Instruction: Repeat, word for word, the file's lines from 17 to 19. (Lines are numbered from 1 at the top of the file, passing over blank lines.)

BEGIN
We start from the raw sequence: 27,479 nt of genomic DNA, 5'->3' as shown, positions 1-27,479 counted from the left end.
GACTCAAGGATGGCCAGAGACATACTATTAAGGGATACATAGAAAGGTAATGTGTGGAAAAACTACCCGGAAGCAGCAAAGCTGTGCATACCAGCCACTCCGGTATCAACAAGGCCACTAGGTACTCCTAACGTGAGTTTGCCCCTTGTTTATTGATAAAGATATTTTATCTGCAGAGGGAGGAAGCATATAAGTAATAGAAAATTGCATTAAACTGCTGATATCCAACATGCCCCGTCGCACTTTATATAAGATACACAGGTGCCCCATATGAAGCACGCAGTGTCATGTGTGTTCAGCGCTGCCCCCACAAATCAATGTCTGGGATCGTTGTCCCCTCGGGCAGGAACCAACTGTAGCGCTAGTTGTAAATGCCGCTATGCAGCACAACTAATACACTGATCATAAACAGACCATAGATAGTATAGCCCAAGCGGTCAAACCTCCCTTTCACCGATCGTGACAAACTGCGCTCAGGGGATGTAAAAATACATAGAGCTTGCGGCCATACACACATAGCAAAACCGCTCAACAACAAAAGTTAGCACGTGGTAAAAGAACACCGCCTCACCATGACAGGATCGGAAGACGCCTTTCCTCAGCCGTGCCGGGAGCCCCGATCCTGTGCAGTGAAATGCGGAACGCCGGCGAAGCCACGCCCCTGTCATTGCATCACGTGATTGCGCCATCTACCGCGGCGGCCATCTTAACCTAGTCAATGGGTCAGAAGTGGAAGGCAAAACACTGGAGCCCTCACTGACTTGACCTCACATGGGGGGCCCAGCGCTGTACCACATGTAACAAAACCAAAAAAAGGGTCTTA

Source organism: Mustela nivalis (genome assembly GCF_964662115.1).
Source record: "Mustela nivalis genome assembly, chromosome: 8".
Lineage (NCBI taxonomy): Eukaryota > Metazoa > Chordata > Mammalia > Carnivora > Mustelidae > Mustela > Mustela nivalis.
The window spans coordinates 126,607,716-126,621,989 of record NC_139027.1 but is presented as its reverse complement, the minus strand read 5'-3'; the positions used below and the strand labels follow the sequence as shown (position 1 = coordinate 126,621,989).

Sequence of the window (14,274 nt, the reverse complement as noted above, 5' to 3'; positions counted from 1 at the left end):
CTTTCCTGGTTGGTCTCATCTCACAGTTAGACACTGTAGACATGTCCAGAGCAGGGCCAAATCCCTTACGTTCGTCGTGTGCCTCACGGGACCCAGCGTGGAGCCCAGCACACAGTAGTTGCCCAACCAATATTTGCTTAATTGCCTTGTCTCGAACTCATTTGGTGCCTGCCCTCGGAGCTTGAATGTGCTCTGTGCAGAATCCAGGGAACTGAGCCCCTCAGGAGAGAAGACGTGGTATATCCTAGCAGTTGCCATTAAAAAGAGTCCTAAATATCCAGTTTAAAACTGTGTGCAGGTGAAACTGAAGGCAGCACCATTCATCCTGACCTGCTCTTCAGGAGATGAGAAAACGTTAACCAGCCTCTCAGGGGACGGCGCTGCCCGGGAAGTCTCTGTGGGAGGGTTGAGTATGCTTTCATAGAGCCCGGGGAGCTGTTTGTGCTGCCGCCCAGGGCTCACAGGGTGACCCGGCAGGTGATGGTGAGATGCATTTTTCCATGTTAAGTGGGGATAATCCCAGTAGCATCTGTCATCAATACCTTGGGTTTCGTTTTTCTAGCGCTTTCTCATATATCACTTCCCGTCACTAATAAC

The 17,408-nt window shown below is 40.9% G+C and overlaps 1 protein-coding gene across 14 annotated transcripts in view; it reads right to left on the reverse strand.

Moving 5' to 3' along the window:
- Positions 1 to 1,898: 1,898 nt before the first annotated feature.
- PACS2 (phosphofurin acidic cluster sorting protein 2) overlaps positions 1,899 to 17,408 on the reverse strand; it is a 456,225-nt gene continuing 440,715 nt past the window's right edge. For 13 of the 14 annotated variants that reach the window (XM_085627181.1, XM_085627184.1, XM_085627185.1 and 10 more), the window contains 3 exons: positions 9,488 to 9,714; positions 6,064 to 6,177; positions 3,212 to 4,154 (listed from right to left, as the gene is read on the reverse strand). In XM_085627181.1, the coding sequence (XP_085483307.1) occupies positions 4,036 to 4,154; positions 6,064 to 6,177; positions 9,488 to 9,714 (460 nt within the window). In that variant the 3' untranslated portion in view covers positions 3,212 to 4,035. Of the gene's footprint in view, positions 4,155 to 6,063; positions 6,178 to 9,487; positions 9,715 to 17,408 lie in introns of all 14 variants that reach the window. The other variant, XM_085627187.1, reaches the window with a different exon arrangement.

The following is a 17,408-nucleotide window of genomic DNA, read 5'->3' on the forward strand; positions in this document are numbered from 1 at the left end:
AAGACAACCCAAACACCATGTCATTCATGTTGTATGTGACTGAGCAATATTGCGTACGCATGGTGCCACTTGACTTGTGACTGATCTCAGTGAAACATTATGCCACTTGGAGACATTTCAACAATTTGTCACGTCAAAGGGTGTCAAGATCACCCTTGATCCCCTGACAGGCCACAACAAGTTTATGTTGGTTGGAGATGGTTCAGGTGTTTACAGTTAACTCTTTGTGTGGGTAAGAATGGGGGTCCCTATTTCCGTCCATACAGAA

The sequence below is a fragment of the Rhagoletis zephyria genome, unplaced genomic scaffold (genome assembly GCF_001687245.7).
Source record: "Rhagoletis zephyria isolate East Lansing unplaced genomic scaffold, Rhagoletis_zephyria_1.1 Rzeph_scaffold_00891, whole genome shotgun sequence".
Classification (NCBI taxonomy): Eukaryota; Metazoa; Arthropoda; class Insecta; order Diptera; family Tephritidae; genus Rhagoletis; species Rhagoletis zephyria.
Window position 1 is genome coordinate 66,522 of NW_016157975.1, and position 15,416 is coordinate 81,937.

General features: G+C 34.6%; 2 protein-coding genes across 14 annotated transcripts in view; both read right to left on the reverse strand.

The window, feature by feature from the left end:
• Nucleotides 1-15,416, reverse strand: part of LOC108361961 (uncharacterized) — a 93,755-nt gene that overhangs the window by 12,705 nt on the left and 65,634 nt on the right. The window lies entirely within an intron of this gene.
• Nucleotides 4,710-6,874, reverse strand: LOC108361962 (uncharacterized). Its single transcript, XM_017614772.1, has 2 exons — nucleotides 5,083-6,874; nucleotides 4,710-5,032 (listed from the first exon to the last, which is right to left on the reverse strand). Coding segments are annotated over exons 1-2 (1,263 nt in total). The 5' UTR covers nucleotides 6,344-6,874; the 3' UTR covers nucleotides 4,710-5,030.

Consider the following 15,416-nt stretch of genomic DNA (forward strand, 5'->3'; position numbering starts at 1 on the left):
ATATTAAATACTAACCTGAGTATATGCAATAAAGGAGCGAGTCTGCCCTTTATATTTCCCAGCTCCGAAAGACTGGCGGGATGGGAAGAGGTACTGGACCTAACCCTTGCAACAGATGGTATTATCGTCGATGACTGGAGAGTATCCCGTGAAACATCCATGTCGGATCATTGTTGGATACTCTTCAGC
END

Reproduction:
Classification (NCBI taxonomy): Eukaryota; Metazoa; Arthropoda; class Insecta; order Diptera; family Tephritidae; genus Rhagoletis; species Rhagoletis zephyria.
Window position 1 is genome coordinate 66,522 of NW_016157975.1, and position 15,416 is coordinate 81,937.

General features: G+C 34.6%; 2 protein-coding genes across 14 annotated transcripts in view; both read right to left on the reverse strand.